In the treatment of acoustic neuroma, operative results have improved greatly during recent years, with high rates of functional cranial nerve preservation. Because of this, it has become more important to consider issues of patient satisfaction and quality of life (QOL) following treatment for these lesions. The authors have developed a novel questionnaire designed to measure QOL in patients with acoustic neuromas, and they administered it to 50 consecutive patients at least 6 months after acoustic neuroma surgery. Overall QOL was judged to be good but with definite minor difficulties, including some problems with hearing, facial nerve function, headache, tinnitus, dizziness, activity level, enjoyment of life, and emotional well-being. No significant differences were found between age groups and different operative approaches, and only minor differences were found in relation to tumor size. Patients with intracanalicular tumors fared no better than those with cerebellopontine angle tumors. Analysis of the data suggests an overall good outcome from acoustic neuroma surgery; however, when discussing the possible effects on postoperative QOL, even the potential minor problems should not be minimized, especially in patients undergoing operation for small or intracanalicular tumors.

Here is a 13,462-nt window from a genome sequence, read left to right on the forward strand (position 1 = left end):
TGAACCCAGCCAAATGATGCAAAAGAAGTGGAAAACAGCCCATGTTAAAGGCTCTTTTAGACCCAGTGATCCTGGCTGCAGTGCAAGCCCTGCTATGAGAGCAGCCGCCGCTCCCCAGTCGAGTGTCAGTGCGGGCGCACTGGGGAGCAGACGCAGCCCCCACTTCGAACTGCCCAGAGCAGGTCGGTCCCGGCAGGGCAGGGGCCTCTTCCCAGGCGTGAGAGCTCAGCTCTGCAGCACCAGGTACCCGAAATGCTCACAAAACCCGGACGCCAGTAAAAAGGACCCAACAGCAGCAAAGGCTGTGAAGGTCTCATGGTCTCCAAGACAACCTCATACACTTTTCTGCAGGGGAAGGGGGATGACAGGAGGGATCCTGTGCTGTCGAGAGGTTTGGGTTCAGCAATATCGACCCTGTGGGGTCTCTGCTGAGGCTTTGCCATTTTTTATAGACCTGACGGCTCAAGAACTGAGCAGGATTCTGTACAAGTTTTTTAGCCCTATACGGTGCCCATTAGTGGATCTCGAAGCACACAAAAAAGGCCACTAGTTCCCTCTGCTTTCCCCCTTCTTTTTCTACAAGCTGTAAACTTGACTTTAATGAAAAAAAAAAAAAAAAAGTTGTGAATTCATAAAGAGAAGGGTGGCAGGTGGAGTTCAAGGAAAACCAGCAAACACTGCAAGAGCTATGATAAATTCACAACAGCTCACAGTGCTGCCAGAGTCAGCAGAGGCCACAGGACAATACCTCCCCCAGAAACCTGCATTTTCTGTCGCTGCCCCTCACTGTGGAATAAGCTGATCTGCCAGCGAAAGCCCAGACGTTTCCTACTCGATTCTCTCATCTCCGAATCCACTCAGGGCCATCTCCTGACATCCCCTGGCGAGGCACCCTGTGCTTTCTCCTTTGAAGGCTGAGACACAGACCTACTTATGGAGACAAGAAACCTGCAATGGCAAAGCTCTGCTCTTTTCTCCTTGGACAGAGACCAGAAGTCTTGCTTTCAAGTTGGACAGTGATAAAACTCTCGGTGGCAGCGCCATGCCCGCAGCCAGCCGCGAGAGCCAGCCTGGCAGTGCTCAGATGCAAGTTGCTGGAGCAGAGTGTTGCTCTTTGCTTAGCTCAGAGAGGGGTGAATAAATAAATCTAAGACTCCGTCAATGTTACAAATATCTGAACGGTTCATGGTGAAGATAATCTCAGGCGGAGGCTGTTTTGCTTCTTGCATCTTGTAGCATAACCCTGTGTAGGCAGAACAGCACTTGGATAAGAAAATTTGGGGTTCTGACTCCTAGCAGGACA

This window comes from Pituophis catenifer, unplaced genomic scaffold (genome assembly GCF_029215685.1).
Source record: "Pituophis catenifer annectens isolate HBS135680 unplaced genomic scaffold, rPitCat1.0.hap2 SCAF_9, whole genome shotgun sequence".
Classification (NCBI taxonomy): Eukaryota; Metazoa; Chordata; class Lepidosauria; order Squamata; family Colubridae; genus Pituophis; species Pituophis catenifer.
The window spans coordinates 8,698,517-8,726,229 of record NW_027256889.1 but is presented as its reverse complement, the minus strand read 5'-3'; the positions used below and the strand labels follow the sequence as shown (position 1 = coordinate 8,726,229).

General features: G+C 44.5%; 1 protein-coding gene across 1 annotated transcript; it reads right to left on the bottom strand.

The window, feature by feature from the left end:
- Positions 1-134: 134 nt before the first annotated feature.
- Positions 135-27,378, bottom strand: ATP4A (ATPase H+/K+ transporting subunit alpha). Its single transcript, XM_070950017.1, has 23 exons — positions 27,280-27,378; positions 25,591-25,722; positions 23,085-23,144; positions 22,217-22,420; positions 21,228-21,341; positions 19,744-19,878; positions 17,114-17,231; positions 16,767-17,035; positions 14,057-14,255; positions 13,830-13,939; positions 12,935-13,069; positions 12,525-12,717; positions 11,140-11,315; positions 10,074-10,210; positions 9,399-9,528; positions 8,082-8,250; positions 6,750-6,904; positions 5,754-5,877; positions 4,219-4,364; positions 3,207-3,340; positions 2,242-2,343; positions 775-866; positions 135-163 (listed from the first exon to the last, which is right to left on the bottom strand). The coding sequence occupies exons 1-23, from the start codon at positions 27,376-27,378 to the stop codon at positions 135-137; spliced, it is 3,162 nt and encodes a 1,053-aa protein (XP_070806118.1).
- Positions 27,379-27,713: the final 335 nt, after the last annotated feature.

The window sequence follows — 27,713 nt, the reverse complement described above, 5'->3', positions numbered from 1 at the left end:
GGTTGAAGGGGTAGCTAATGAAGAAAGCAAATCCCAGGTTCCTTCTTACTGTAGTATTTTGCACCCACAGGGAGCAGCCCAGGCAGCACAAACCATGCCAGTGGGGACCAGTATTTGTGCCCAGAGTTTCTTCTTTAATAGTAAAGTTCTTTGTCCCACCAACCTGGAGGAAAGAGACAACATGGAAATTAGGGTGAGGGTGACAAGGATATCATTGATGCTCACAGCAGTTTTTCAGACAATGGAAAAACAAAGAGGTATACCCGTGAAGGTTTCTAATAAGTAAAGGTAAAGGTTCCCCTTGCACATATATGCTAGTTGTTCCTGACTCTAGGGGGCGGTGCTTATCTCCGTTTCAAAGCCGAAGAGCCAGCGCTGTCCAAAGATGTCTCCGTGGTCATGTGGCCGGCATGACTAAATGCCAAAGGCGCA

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Roberto Jose Diaz, Nicole Maggacis, Shudong Zhang and Michael D. Cusimano

one of slow but relentless progression, often impacting neurological function, which leads to disability and ultimately death. The increasing burden of disease is thought to affect the physical, social, and mental well being of patients while increasing the demand for caregiver support. However, to our knowledge, no systematic analysis of quality of life in patients with chordoma has been previously reported. Modern therapy for chordomas is reported to have a 5-year actuarial tumor control rate between 47% and 80% following one procedure. 6 , 18 , 24 , 28 , 36

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Michael A. Weitzner, Christina A. Meyers and Kevin Byrne

O ver the past decade increasing attention has been given to the quality of life (QOL) of patients undergoing treatment for cancer. 34 Their QOL depends greatly on the alleviation of distressing physical and psychological symptoms, and they are subject to many late physical and emotional effects of the disease. Cancer patients, like others who have chronic illnesses, must deal with major disruptions of their lives and social roles, which may lead to changes in their relationships with spouses, family, and friends. 6 Because of cognitive dysfunction, the